Wolverines Abroad: Hard change is good change

Wednesday, October 3, 2018 - 6:26pm


“My parents took me to Paris when I was 13 and the minute I saw the Eiffel Tower, I knew I was going to study abroad here, eventually.”

“My mom studied abroad in Spain, so I want to follow in her footsteps.”

“I’m trying to visit a new country every weekend. I’ve had this planned out since freshman year.”

None of these thoughts were going through my mind. To be completely honest, I didn’t submit my abroad application until the day it was due. My hesitancy to commit was a result of mixed emotions, an internal battle and parental and peer influences.

Growing up in Michigan, having some of my closest childhood friends follow me to the University of Michigan and being a short 45-minute drive from my parents all made my transition from high school to college smooth.  As much independence as college life provided me, I still felt like I was in my senior year of high school; I had the same friends, the same interests and the same need to text my mom every day. I consistently have had the comfort of entering a new space with at least one person with which I’m familiar. I haven’t been challenged to navigate a new place on my own or make an entirely new friend group. Some may think of this as a privilege, but to me I felt sheltered.  

Junior year came around and the talk of the campus was, as per usual, the question of whether people would be studying abroad. I knew I was behind my other classmates who had already filled out their applications. On the other hand, I was still making pro-con lists every day, having tense conversations with my parents, and spending hours opening and closing the Center for Global and Intercultural application page. I kept thinking: What do I want to do? What do others want me to do? My parents were anxious and uncomfortable with the thought of me living in another country for four months. In relation, none of the friends in my apartment were going abroad, so they eagerly started making exciting plans for next semester. Meanwhile, my mind was racing with opposite feelings: This would be an entirely unique experience. I’ve never left home before. I’m the type of person who needs this.

Despite these contrasting opinions, I still decided to research what programs would fit me best. The Danish Institute for Study Abroad seemed like a match made in heaven. I could get credit on my transcript, the classes seemed educationally engaging and I guess living in Copenhagen, Denmark, for four months is a perk as well. Step one was complete once I was able to convince my parents, ignore the external pressures and verify my beliefs about how a study abroad experience could benefit me.

Arriving in Copenhagen was an adventure itself. I truly didn’t know what I was getting myself into. However, the minute I stepped into my apartment and met my roommates, I felt a sense of belonging. These were my people and this was my place. It’s crazy how being in the right environment made me feel right at home so quickly.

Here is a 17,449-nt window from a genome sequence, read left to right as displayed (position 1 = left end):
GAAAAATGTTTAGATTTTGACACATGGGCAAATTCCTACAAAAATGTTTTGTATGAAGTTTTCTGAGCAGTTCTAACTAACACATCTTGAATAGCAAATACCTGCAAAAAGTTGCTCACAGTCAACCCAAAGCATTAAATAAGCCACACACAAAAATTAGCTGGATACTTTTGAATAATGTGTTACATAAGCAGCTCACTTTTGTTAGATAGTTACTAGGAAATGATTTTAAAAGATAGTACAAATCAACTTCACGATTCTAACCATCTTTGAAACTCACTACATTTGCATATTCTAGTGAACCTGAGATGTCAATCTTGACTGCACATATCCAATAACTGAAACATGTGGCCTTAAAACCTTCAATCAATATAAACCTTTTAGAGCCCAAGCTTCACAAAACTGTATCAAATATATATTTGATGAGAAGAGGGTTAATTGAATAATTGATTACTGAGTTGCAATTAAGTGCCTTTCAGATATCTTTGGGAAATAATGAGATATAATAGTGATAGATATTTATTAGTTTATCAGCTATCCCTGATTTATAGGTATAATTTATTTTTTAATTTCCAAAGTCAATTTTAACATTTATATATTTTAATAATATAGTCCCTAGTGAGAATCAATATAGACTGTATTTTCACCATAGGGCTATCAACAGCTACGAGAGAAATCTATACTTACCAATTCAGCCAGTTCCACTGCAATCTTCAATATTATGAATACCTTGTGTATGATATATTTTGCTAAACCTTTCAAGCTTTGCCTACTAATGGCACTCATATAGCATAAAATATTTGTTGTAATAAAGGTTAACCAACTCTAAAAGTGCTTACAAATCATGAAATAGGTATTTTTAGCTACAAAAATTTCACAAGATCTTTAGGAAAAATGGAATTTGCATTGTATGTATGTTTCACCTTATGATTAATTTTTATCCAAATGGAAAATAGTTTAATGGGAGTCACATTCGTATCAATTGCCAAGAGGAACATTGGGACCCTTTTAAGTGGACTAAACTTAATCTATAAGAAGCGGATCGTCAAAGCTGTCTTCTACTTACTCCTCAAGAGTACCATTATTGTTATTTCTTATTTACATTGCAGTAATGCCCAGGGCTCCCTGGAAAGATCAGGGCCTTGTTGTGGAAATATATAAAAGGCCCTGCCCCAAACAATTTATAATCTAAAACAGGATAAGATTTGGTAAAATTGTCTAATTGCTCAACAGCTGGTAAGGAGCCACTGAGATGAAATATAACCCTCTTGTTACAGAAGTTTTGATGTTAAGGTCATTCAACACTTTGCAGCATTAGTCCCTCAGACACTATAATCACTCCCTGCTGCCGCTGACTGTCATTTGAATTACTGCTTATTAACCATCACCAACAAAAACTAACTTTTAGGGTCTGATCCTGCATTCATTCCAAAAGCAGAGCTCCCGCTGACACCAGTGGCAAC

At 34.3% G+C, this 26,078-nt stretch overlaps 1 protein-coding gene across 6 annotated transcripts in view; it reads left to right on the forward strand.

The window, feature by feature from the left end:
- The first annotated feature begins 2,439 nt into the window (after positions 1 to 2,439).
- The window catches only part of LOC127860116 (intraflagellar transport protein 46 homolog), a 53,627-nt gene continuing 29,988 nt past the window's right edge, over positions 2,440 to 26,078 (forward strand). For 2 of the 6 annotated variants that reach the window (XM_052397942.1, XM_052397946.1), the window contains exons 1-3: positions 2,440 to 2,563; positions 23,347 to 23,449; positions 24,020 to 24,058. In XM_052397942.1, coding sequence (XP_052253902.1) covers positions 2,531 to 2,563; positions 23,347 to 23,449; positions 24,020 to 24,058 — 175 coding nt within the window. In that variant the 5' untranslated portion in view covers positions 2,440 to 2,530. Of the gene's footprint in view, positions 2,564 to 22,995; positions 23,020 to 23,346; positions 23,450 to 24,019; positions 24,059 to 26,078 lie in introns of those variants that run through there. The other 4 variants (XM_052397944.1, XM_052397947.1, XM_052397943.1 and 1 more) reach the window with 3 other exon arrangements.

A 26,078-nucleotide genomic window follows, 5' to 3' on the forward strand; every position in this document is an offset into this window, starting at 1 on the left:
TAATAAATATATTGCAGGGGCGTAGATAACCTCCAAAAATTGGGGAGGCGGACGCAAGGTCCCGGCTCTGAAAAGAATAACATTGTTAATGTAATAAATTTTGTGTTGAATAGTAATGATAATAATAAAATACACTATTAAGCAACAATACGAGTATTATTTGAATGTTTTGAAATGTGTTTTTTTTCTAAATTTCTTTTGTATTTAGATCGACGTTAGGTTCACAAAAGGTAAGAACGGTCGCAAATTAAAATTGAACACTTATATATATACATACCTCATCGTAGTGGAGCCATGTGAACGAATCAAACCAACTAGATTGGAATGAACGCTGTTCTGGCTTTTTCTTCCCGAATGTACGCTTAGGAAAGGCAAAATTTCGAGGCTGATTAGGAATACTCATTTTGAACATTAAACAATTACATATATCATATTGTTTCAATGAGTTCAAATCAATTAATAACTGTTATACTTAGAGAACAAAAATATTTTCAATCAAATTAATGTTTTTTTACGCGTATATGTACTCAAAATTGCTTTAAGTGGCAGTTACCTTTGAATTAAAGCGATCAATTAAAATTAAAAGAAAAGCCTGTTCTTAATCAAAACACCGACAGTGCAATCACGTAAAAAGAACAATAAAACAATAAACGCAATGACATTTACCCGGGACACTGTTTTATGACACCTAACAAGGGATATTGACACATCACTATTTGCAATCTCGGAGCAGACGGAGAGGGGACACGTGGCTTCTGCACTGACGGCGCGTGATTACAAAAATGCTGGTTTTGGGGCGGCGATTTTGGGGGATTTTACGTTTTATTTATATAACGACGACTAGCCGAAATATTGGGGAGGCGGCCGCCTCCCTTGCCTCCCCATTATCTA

The first day of class rolled around and, of course, I was nervous. Psychology classes with less than 20 people? Does that even exist? Where’s the graduate student instructor? My worries continued throughout the day into my developmental disorders class. The teacher went around the room and asked each of us to complete the sentence: “I’m the type of person who …” As it got to my turn, I just stated what was on my mind. I quietly said: “I’m the type of person who wouldn’t go abroad.” Everyone turned their heads with a puzzled look. I went on to explain I have lived a life of sameness without any drastic changes. I explained I’m not usually someone who would be confident in moving across the world for four months, meeting new friends and navigating a new city. This seemed to be a sufficient answer as everyone nodded and smiled.

However, at the end of the semester, our teacher asked us the same question with a twist. She wanted us to complete the following sentence: “After this semester, I’m now the type of person who …” I didn’t even have to hesitate. My answer was: “I’m now the type of person who would feel comfortable going abroad.” In other words, after befriending my new, amazing roommates, learning a new language, meeting Danes, figuring out how to bike and use the transportation in a new city, I truly felt like I could do anything. I gained more knowledge about the benefits of change and just how much I am capable of. The friends I made also pushed me to be my most confident and best self.

In conclusion, my decision to go abroad was not something that had been part of my life-long plan. It was more of a spontaneous reaction to my gut feelings. I’ve never been happier that I was able to put all other doubts and negative feelings aside. If there’s one thing I recommend, it is to push yourself out of your comfort zone. For those of you who are not sure whether you have the “right personality” or “are capable of such a dramatic change,” try not to let those thoughts affect your decision.

As much as jumping out of a plane or summiting a mountain can feel like being out of your comfort zone, nothing beats living in a new place, with new people, in a new culture and only letting yourself make the decision of whether to take advantage of these opportunities. By allowing myself to do what I wanted to do, in this case, something different, I eventually became the person I wanted to be.